“He restores my soul.” Golf and fishing are two very different sports for me. I do not feel relaxed if I play a game of golf; I feel worn out and tired. For me, golf is extractive. Some people are extractive. Being around them makes us feel as if we have been in the presence of an emotional vampire. They suck the life out of us. Fishing, however, is a restorative activity for me. I find it has a healing quality, a soothing effect. People who have the gift of restoration affirm us. They cherish us.
Parenting can go one of two ways. Parents can use constructive criticism, which can often be severely harsh. Sometimes that approach beats children to a pulp. On the other hand, affirmation supports children in a positive manner. Catching children doing things right and telling them so has become a lost art.
During a garden walk at our house last Friday afternoon, some children there wanted to throw rocks into my pond. The parents objected, but I said, “It’s okay with me.”
They protested, “They’ll use up all the small rocks, and you won’t have any more.”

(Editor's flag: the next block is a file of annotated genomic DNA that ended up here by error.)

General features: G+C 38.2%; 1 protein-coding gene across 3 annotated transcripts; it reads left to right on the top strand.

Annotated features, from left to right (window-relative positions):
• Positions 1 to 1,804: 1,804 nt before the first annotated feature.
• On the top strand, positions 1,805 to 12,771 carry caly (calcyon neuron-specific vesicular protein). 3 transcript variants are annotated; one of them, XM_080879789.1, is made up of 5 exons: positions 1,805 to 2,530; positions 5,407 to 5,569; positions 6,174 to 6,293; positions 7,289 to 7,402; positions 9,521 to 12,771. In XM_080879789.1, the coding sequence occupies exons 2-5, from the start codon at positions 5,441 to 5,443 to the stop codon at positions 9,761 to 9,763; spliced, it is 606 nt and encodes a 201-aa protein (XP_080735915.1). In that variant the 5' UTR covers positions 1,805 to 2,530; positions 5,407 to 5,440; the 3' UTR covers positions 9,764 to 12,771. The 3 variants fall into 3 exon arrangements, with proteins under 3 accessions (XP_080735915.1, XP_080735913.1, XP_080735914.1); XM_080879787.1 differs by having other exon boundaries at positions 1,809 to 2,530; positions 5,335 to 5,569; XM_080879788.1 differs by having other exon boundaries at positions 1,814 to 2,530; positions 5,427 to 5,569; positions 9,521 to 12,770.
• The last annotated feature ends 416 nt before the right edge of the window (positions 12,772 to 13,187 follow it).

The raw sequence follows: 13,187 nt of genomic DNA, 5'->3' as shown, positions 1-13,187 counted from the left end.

I said, “I can buy those rocks for $3 a bag. Let them throw all the rocks they want.”
They fussed, “You are acting just like a grandparent!”
I said, “It’s entirely your call. I do not want to be subversive here.” Grandparents can be subversive.
Do you know why grandparents and their grandchildren get along so well? They have a common enemy. Guess who that enemy is.
“He leads me in paths of righteousness…” We must teach our children to do what is right every time, every day for a lifetime. One way we can help them learn the paths of righteousness is by teaching the concepts expressed in Micah 6:8: “He has shown you, O man, what is good. And what does the Lord require of you? To do justice, to love mercy and to walk humbly with your God.” That Scripture provides guidance and instruction on what is right in every single instance. The Ten Commandments, the two Great Commandments, and the Golden Rule guide our children to walk with honesty and morality.